But the buy-in alone isn’t the real reason to be a fan of Millennium Blades after a single play as a solo exercise. Set Rotation adds in four bosses to face, each with their own unique deck containing a deck box, 4 accessories, and 8 cards. They will use 2 of those accessories (randomly chosen) and you’ll slowly get to know what those are and can somewhat plan around their deck’s strategy. You can freely look at their 8 cards, but 2 of them won’t be played and you’ll never know what order they will come out – so you can’t completely plan for that, either. Yet had I looked just a little at the boss’s synergies during my 20 minutes of building, I would have seen that he was almost guaranteed to flip each and every card I would get into play. My initial deck plan went right out the window within 2 cards, and I was left scrambling to make lemonade from the cards I didn’t sell or Fusion during the deckbuilding phase.

But I’m getting ahead of myself, because one of the real stars here is that deckbuilding phase! In a non-solo game you’ll do that full phase 3 times, but in the solo game you get just one shot at building that deck (which is broken into two 7-minute phases and a 6-minute phase). This is where you can buy cards (you start with $30, and new cards cost from $3 to $6), sell cards (you can sell at most 4 cards, which are worth from $1 to $9 that I saw, with the average being $4-6) so you can buy around 8-16 cards to add to your starter deck and the other 15 cards you get over the course of the building phases. From all of that you need to figure out what 6 cards you are likely wanting to play, plus a deck box to use and up to 2 accessories to bring, for your match against that boss.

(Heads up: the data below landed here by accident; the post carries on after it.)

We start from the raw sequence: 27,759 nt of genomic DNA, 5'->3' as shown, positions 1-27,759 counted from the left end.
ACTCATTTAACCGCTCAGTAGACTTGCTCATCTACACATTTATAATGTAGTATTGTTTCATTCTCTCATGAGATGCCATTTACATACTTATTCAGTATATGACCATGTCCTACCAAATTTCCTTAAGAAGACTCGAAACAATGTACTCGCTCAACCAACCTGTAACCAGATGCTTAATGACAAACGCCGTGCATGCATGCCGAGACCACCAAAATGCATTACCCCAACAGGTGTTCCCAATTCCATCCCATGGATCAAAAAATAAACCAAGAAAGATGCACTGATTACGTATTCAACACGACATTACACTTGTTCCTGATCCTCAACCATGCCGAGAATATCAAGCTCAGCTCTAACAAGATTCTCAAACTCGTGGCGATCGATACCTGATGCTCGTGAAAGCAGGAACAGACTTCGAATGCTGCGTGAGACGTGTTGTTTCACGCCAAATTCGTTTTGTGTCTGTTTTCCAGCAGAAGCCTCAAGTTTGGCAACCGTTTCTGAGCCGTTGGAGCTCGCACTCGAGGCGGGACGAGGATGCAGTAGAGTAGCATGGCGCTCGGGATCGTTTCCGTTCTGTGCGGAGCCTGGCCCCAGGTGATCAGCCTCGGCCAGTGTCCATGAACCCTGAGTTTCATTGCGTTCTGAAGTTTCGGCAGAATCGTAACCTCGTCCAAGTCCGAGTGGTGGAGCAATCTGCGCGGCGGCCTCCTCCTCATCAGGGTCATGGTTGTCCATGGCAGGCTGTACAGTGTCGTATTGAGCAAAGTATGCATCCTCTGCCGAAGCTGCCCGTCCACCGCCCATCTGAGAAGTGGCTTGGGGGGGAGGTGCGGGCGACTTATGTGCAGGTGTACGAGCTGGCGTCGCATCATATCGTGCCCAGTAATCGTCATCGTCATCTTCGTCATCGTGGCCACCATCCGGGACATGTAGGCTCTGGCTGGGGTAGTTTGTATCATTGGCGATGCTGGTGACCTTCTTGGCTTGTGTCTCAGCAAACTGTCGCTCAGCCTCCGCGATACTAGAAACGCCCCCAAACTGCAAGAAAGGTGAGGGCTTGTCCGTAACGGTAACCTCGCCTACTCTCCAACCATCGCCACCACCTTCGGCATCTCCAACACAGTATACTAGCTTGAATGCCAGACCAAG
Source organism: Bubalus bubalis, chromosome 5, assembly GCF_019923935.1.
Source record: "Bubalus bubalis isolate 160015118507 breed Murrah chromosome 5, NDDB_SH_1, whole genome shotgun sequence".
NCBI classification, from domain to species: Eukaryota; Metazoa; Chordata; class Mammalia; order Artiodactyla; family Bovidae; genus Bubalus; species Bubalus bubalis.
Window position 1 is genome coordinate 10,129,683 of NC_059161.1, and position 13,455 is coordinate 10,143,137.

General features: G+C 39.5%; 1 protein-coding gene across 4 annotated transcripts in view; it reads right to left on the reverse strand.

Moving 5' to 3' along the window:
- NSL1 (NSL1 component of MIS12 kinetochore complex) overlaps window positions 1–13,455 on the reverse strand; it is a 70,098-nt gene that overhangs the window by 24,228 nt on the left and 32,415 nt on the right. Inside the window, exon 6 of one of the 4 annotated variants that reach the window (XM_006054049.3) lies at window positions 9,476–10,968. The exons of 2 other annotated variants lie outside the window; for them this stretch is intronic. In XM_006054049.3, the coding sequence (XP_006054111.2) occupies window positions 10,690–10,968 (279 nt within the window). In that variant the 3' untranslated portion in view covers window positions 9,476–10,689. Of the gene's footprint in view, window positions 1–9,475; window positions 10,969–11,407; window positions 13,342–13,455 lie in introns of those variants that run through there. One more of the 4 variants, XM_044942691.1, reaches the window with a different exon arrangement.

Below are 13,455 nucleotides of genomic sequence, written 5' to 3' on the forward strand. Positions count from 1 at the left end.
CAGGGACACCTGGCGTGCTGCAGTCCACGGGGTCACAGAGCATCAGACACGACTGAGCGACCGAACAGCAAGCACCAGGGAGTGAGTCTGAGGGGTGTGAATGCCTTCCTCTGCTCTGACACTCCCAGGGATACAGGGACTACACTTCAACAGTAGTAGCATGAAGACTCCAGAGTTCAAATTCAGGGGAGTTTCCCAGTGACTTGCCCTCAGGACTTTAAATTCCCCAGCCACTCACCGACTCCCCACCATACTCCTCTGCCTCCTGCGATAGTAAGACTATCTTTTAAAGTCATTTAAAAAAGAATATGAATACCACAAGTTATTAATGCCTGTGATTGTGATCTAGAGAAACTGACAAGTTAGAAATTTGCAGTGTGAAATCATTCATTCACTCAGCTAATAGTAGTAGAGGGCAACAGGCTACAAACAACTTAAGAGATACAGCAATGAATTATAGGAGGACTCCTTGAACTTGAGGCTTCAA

The catch is that cards are blind buys. You know the set they belong to and how much they cost, but you have no idea what cards are underneath. Which is where the longer meta comes in through learning the cards in the sets and where combinations can come from in order to make smarter decisions – which will never come to you in the first play. It is generally a safe bet to buy cards in the same set, as there is often some overarching synergy you can find, but you can also trade 5, 7, or 9 cards of the same “rarity” for a special, powerful promo card that can bring your whole deck together or just provide something powerful to hold back for an emergency.

If this all sounds like a lot – it is. Yet that is what delights me about the game. There is a massive card pool (the base game alone apparently has over 700 cards) of which you’ll use a hefty chunk every time you set up the market. The thrill of the blind buys – and seeing how you can or cannot make that card work with what you’re aiming for – is something close to mimicing that blind buy of packs in a real CCG. The limitation on how much you can purchase, how much time you have to buy and sell, and to piece a deck together is what makes this a crisp package. From setup to teardown (if you maintain the market after the game ends) can be done in under an hour solitaire, and there are ways to string together a gauntlet of boss battles (and a mini expansion that expands those bosses) which will give strong legs to this game.